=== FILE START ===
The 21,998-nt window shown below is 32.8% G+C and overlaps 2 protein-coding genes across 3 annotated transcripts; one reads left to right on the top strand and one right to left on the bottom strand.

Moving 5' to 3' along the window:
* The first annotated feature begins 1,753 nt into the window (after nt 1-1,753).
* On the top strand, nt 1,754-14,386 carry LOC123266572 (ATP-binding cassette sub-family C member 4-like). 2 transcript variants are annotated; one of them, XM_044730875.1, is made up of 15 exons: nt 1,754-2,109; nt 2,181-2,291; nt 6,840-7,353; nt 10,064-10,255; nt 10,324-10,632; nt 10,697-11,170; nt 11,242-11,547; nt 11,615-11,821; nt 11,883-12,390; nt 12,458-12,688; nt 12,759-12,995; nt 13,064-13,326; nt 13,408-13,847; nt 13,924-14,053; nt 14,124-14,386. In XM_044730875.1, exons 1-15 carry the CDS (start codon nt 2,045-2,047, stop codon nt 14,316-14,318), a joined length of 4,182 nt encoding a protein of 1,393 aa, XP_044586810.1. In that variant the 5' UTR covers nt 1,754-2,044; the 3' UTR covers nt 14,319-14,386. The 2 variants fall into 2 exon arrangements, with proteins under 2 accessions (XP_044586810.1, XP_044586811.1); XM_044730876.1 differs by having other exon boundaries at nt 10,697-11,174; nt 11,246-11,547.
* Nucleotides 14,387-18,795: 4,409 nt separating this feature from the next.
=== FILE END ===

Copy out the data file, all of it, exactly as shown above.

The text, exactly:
The 21,998-nt window shown below is 32.8% G+C and overlaps 2 protein-coding genes across 3 annotated transcripts; one reads left to right on the top strand and one right to left on the bottom strand.

Moving 5' to 3' along the window:
* The first annotated feature begins 1,753 nt into the window (after nt 1-1,753).
* On the top strand, nt 1,754-14,386 carry LOC123266572 (ATP-binding cassette sub-family C member 4-like). 2 transcript variants are annotated; one of them, XM_044730875.1, is made up of 15 exons: nt 1,754-2,109; nt 2,181-2,291; nt 6,840-7,353; nt 10,064-10,255; nt 10,324-10,632; nt 10,697-11,170; nt 11,242-11,547; nt 11,615-11,821; nt 11,883-12,390; nt 12,458-12,688; nt 12,759-12,995; nt 13,064-13,326; nt 13,408-13,847; nt 13,924-14,053; nt 14,124-14,386. In XM_044730875.1, exons 1-15 carry the CDS (start codon nt 2,045-2,047, stop codon nt 14,316-14,318), a joined length of 4,182 nt encoding a protein of 1,393 aa, XP_044586810.1. In that variant the 5' UTR covers nt 1,754-2,044; the 3' UTR covers nt 14,319-14,386. The 2 variants fall into 2 exon arrangements, with proteins under 2 accessions (XP_044586810.1, XP_044586811.1); XM_044730876.1 differs by having other exon boundaries at nt 10,697-11,174; nt 11,246-11,547.
* Nucleotides 14,387-18,795: 4,409 nt separating this feature from the next.